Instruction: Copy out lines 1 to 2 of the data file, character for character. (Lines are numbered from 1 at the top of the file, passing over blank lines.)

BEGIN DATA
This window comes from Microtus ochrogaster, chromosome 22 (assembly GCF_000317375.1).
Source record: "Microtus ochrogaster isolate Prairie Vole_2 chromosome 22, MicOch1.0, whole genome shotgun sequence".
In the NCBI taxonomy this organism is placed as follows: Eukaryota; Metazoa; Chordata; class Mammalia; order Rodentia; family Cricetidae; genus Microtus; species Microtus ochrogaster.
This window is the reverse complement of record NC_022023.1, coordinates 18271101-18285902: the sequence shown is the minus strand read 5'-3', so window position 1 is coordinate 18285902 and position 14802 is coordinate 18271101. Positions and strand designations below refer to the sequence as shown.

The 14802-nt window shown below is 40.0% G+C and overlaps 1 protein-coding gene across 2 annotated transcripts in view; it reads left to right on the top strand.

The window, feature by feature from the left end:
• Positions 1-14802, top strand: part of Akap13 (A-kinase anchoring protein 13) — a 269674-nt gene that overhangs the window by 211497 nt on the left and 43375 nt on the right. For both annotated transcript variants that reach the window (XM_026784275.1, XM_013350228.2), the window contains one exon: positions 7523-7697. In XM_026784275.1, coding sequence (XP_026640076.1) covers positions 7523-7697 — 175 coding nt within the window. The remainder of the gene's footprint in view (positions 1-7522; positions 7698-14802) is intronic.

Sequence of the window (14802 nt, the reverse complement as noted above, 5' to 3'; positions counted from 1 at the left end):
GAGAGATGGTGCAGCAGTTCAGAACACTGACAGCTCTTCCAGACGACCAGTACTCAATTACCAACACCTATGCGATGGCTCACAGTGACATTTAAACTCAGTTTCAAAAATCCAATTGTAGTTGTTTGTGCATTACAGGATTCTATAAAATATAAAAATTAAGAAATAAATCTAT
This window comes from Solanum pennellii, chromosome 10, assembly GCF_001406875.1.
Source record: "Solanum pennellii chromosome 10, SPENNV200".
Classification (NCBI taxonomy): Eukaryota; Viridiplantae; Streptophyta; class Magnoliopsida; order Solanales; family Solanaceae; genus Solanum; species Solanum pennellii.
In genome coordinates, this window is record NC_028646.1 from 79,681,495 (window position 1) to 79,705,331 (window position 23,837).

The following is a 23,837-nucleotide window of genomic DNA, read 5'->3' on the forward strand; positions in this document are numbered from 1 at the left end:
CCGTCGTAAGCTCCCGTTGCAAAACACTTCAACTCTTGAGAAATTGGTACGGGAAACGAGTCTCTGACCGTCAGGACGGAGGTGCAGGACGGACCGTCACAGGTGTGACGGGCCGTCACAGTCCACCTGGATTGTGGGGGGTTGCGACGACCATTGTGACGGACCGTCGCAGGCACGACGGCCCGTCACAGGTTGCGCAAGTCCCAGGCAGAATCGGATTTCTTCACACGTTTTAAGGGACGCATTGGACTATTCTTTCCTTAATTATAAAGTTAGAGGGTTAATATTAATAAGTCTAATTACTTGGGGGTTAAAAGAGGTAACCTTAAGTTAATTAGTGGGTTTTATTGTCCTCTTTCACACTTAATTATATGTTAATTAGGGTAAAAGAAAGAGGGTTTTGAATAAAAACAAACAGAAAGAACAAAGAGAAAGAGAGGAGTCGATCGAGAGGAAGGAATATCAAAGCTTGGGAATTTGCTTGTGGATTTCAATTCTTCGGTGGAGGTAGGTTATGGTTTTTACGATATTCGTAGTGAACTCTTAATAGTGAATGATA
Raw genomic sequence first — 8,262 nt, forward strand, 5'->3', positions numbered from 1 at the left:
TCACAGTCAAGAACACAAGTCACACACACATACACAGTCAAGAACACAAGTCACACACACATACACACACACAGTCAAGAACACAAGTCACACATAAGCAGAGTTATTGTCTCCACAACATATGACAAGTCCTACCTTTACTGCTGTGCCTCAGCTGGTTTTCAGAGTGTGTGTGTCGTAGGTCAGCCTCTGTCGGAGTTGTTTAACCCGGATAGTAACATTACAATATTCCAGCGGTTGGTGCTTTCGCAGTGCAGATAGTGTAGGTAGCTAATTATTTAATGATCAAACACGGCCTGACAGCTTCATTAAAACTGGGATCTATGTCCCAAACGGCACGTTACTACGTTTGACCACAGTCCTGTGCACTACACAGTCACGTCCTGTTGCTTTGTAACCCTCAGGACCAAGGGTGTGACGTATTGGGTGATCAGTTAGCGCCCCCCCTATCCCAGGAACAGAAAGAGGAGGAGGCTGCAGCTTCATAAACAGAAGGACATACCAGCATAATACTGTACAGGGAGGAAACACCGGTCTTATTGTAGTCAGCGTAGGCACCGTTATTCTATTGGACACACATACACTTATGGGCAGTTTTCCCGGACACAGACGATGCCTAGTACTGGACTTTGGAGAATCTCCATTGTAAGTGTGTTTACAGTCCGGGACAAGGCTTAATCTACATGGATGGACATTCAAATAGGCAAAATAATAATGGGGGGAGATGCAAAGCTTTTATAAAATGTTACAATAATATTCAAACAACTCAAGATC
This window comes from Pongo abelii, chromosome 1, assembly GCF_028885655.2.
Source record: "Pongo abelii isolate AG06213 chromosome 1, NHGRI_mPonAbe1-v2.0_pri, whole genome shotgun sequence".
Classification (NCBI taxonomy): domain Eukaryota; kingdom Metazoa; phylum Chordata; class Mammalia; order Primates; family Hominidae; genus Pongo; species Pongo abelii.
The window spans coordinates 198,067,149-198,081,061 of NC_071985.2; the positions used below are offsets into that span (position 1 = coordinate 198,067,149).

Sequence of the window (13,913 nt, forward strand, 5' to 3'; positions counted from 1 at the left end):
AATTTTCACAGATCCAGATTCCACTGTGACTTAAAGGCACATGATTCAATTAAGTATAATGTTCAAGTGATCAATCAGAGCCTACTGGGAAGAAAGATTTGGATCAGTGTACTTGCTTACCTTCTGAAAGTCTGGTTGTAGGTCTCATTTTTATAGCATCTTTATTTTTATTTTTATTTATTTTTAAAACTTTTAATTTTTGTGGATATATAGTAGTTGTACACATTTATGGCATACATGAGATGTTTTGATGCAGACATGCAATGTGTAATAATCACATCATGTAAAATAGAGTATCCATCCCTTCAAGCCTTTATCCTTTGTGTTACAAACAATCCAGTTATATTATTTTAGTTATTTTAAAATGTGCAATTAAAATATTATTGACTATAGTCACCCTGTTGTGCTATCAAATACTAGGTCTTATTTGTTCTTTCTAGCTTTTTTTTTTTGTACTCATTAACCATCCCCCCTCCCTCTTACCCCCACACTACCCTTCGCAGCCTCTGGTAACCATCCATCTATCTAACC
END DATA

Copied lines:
This window comes from Microtus ochrogaster, chromosome 22 (assembly GCF_000317375.1).
Source record: "Microtus ochrogaster isolate Prairie Vole_2 chromosome 22, MicOch1.0, whole genome shotgun sequence".